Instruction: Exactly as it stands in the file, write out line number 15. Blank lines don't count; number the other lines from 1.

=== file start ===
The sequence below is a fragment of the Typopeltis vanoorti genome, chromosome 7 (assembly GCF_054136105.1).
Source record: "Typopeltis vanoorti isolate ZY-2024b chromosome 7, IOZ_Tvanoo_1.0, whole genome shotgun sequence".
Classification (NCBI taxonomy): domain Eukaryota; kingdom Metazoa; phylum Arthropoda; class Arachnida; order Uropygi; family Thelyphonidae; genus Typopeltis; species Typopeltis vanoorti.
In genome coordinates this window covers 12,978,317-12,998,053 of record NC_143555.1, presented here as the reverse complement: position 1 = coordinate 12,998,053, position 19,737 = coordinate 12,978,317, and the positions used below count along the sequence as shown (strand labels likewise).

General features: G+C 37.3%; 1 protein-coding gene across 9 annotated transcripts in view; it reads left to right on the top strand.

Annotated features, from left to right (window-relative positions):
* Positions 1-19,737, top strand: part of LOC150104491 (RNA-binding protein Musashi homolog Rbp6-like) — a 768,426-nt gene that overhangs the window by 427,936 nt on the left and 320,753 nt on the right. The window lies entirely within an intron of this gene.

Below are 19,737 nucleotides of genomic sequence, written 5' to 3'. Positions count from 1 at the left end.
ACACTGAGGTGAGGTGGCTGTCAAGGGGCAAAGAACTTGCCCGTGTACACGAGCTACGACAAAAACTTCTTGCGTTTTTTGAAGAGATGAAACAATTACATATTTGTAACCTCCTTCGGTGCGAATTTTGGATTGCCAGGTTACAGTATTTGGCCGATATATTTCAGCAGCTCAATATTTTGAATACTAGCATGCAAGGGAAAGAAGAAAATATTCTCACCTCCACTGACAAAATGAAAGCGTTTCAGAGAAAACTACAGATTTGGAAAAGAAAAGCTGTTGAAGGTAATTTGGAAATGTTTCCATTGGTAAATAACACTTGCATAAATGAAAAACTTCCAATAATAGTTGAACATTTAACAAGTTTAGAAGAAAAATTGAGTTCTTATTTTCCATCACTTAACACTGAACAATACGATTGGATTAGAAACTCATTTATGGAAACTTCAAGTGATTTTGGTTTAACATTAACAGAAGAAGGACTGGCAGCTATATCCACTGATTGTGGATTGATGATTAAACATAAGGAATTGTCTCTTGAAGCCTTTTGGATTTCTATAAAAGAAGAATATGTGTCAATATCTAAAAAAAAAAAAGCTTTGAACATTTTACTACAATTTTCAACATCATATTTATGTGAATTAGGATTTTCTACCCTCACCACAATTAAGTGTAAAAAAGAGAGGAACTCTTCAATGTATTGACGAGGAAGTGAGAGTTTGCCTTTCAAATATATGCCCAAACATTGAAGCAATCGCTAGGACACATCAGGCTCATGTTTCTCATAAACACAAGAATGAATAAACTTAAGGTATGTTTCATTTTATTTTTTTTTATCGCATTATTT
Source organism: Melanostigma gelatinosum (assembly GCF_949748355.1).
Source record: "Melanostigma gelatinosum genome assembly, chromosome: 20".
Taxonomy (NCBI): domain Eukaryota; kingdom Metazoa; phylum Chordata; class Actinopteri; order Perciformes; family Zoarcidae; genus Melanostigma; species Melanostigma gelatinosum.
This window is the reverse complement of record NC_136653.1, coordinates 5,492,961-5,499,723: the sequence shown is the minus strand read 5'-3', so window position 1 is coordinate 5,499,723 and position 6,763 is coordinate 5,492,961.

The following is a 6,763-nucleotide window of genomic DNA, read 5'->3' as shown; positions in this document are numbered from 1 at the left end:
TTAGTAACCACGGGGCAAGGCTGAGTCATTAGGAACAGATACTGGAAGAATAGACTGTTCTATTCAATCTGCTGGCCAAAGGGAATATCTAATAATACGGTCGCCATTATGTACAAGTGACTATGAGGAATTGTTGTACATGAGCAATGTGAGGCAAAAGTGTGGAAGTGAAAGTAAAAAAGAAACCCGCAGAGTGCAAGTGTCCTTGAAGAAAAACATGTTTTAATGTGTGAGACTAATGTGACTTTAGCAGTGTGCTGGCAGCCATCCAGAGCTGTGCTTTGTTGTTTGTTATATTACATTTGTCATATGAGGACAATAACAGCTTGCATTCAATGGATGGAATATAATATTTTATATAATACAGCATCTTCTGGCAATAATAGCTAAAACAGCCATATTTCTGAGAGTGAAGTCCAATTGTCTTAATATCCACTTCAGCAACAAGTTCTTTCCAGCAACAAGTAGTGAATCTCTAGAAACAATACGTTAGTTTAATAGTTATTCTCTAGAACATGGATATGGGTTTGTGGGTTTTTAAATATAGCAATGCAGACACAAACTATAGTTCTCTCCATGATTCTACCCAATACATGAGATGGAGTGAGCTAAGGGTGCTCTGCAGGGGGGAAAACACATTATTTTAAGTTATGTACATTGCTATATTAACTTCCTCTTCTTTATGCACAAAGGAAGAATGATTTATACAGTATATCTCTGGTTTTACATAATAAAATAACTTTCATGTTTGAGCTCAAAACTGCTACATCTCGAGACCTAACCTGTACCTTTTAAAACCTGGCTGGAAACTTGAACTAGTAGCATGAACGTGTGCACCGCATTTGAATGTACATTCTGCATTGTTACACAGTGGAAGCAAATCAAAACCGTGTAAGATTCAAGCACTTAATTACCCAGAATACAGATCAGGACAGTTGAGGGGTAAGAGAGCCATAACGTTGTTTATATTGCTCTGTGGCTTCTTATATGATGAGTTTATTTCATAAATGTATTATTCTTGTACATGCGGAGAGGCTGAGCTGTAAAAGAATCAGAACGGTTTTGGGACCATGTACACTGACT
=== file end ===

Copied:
TTAGTAACCACGGGGCAAGGCTGAGTCATTAGGAACAGATACTGGAAGAATAGACTGTTCTATTCAATCTGCTGGCCAAAGGGAATATCTAATAATACGGTCGCCATTATGTACAAGTGACTATGAGGAATTGTTGTACATGAGCAATGTGAGGCAAAAGTGTGGAAGTGAAAGTAAAAAAGAAACCCGCAGAGTGCAAGTGTCCTTGAAGAAAAACATGTTTTAATGTGTGAGACTAATGTGACTTTAGCAGTGTGCTGGCAGCCATCCAGAGCTGTGCTTTGTTGTTTGTTATATTACATTTGTCATATGAGGACAATAACAGCTTGCATTCAATGGATGGAATATAATATTTTATATAATACAGCATCTTCTGGCAATAATAGCTAAAACAGCCATATTTCTGAGAGTGAAGTCCAATTGTCTTAATATCCACTTCAGCAACAAGTTCTTTCCAGCAACAAGTAGTGAATCTCTAGAAACAATACGTTAGTTTAATAGTTATTCTCTAGAACATGGATATGGGTTTGTGGGTTTTTAAATATAGCAATGCAGACACAAACTATAGTTCTCTCCATGATTCTACCCAATACATGAGATGGAGTGAGCTAAGGGTGCTCTGCAGGGGGGAAAACACATTATTTTAAGTTATGTACATTGCTATATTAACTTCCTCTTCTTTATGCACAAAGGAAGAATGATTTATACAGTATATCTCTGGTTTTACATAATAAAATAACTTTCATGTTTGAGCTCAAAACTGCTACATCTCGAGACCTAACCTGTACCTTTTAAAACCTGGCTGGAAACTTGAACTAGTAGCATGAACGTGTGCACCGCATTTGAATGTACATTCTGCATTGTTACACAGTGGAAGCAAATCAAAACCGTGTAAGATTCAAGCACTTAATTACCCAGAATACAGATCAGGACAGTTGAGGGGTAAGAGAGCCATAACGTTGTTTATATTGCTCTGTGGCTTCTTATATGATGAGTTTATTTCATAAATGTATTATTCTTGTACATGCGGAGAGGCTGAGCTGTAAAAGAATCAGAACGGTTTTGGGACCATGTACACTGACT